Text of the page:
Robust model-based stratification sampling designs

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  • Author: Zhichun Zhai and Douglas P. Wiens
  • Date: 27 October 2015

Researchers from Canada have addressed the resistance, somewhat pervasive within the sampling community, to model-based methods. They do this by introducing notions of ‘approximate models’ and then deriving sampling methods which are robust to model misspecification within neighbourhoods of the sampler's approximate, working model. Specifically, they study robust sampling designs for model-based stratification, when the assumed distribution of an auxiliary variable, the mean function and the variance function in the associated regression model, are only approximately specified. They introduce neighbourhoods of the ‘working’ distribution function, and working regression model. Then, they adopt an approach of ‘minimax robustness’ to maximize the prediction mean squared error for the empirical best predictor, of a population total, over these neighbourhoods.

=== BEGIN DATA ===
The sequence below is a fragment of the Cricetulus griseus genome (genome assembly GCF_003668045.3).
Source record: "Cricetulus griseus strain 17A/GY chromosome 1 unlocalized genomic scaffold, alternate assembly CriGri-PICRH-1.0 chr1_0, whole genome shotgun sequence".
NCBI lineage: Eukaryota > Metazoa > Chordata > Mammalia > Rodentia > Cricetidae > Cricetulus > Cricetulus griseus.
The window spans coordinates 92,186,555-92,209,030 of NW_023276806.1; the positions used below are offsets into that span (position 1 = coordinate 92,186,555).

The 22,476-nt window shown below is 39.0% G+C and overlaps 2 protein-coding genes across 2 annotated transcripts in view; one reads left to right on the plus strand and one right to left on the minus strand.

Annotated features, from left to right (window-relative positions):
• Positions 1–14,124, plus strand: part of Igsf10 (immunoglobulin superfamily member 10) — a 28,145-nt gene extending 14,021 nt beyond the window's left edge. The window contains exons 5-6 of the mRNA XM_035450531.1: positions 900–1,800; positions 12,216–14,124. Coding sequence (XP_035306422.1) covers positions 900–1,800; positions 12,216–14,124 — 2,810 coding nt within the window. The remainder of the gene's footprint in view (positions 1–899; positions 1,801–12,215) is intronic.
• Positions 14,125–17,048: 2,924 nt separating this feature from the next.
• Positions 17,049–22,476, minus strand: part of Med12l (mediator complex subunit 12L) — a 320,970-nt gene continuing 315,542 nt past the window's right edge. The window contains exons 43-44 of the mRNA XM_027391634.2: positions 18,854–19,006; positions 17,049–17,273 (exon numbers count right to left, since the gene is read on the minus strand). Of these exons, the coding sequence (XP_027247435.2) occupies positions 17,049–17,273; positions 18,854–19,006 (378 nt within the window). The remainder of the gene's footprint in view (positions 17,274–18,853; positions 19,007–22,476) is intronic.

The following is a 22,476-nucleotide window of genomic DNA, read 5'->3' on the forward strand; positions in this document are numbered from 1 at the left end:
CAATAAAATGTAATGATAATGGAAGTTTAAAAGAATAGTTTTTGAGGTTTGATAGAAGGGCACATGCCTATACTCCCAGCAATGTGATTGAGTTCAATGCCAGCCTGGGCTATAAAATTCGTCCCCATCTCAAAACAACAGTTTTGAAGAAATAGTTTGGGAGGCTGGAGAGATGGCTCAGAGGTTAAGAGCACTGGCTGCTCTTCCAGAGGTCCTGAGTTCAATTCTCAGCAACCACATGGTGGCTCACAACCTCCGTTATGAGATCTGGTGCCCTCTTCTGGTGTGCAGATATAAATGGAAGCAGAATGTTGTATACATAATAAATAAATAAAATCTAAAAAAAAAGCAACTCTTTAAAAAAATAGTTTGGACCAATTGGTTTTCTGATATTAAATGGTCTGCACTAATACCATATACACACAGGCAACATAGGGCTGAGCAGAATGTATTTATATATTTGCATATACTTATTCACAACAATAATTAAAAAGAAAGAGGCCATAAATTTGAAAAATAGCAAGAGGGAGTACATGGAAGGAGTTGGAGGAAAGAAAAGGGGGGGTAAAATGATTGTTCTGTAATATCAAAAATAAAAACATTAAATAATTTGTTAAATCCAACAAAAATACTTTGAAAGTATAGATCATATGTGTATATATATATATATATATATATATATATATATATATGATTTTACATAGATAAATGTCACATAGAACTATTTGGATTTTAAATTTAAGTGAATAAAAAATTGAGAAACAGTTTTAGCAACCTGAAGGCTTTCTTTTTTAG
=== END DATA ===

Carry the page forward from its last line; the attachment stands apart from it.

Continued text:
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To do this, they define the loss function as an upper bound on the maximum of the prediction mean squared error for the empirical best predictor over these neighbourhoods. Finally, they implement a modified genetic algorithm suitable for stratified sampling to find the robust designs which minimize this loss function. They add an ‘artificial’ implantation process into this algorithm to accelerate the speed in searching for the robust design. All these methods are illustrated in a case study of Australian sugar farms. They found that the robust designs did give substantial protecting against possible misspecifications of the model and the distribution functions.

Robust model-based stratification sampling designs

Zhichun Zhai and Douglas P. Wiens

Canadian Journal of Statistics

Early View (Online Version of Record published before inclusion in an issue)

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